At Indiana, A Few Vaccine Resisters Have A Lot To Learn

From the start of the COVID-19 pandemic, Americans have been yearning for the bygone life they once took for granted. But many of those most impatient to return to normal have been the least willing to help us get there. First, some people refused to wear masks. Now, some — often the same ones — balk at getting vaccinated.

This resistance is behind a lawsuit filed by eight students against the Indiana University, which is requiring all students, faculty and staff at all campuses to be inoculated against the virus for the fall semester. The school says exceptions will be "extremely limited," covering only those with religious objections or certain medical conditions.

The point is to move past the onerous restrictions and precautions that have made college life unrecognizable. "Classrooms, labs, housing, dining, recreation and other campus facilities will return to pre-pandemic capacities, with no physical distancing required," says IU. "Classes will be held in person in typical classroom settings."

Dining halls will return to normal service. Indoor events involving 250 or fewer people will go on as though it were 2019. Zoom will be a thing of the past. Oh, and everyone who is vaccinated can stow their masks.

Most students, it's safe to assume, will be happy to endure a couple of needle jabs for the privilege of enjoying the experience they signed up for. Most professors, likewise, will be relieved to interact with young scholars in person without fear of landing in the intensive care unit.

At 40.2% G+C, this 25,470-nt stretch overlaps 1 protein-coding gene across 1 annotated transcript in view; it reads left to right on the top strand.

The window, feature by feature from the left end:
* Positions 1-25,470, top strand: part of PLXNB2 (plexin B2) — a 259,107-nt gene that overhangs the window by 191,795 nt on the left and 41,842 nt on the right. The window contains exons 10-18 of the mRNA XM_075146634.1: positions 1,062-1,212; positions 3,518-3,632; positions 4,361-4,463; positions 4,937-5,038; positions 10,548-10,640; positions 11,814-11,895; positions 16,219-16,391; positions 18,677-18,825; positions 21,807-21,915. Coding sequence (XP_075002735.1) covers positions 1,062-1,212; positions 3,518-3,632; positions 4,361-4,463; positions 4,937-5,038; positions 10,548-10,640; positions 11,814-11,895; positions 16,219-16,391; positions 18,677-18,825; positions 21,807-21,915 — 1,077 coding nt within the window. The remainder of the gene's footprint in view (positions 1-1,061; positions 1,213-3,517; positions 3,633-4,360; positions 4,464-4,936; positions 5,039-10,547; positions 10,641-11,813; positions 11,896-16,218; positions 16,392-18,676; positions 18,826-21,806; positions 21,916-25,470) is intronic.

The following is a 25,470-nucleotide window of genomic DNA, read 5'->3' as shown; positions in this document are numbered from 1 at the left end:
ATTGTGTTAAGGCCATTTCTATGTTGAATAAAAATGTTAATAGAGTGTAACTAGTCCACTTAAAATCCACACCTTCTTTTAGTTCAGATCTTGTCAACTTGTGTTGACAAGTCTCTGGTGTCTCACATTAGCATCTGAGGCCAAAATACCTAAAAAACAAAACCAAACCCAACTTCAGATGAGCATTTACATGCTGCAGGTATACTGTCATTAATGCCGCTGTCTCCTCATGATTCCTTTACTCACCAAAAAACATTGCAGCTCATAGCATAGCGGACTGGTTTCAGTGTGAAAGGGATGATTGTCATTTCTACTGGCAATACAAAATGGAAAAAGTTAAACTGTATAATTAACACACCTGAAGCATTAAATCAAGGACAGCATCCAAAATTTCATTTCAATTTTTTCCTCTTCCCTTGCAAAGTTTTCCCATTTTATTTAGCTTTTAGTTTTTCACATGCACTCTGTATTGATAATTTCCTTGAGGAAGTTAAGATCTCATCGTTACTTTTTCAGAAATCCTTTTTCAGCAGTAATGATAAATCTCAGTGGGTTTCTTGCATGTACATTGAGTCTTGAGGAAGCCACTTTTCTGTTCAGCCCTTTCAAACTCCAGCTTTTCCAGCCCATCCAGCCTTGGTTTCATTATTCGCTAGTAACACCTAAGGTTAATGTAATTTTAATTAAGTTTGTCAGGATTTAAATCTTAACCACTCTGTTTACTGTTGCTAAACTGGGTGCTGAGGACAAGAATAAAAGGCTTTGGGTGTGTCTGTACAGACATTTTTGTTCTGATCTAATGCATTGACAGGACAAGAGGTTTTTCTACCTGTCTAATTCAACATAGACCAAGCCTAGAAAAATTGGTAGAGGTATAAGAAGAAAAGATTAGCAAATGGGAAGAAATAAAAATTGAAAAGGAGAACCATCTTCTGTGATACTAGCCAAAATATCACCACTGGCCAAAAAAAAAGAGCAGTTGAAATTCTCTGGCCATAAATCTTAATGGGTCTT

But on the theory that every garden party needs a skunk, this group of litigants objects. Their lawsuit claims that the school is trampling on their constitutionally protected "rights of personal autonomy and bodily integrity, and the right to reject medical treatment."

Their attorneys go so far as to compare the requirement to harvesting human organs without consent, as well as to the Tuskegee experiment, in which Black men were fatally deprived of treatment for syphilis without their knowledge or consent. Is there a vaccine for hysteria?

From the lawsuit, you might assume that no such burden has ever been placed on college students. In fact, both public and private colleges have long insisted on inoculations against dangerous, contagious diseases. Indiana University students were already obligated to get vaccines for measles, mumps, rubella, tetanus, diphtheria, pertussis, chicken pox and meningitis.

Nor is Indiana unusual. Vaccine mandates are the norm at public universities. But the advent of a disease that has become a weapon in the culture war suddenly makes a venerable, commonplace practice intolerable in some quarters.

The reasonable question is not why a university should add the novel coronavirus to the list but why it shouldn't. The vaccine, the students complain, has been approved only for emergency use, but we are still in the midst of a dire public health emergency — with an average of nearly 14,000 new infections and 347 deaths every day. Americans are also now exposed to strains of the virus that are more contagious and dangerous than previous ones.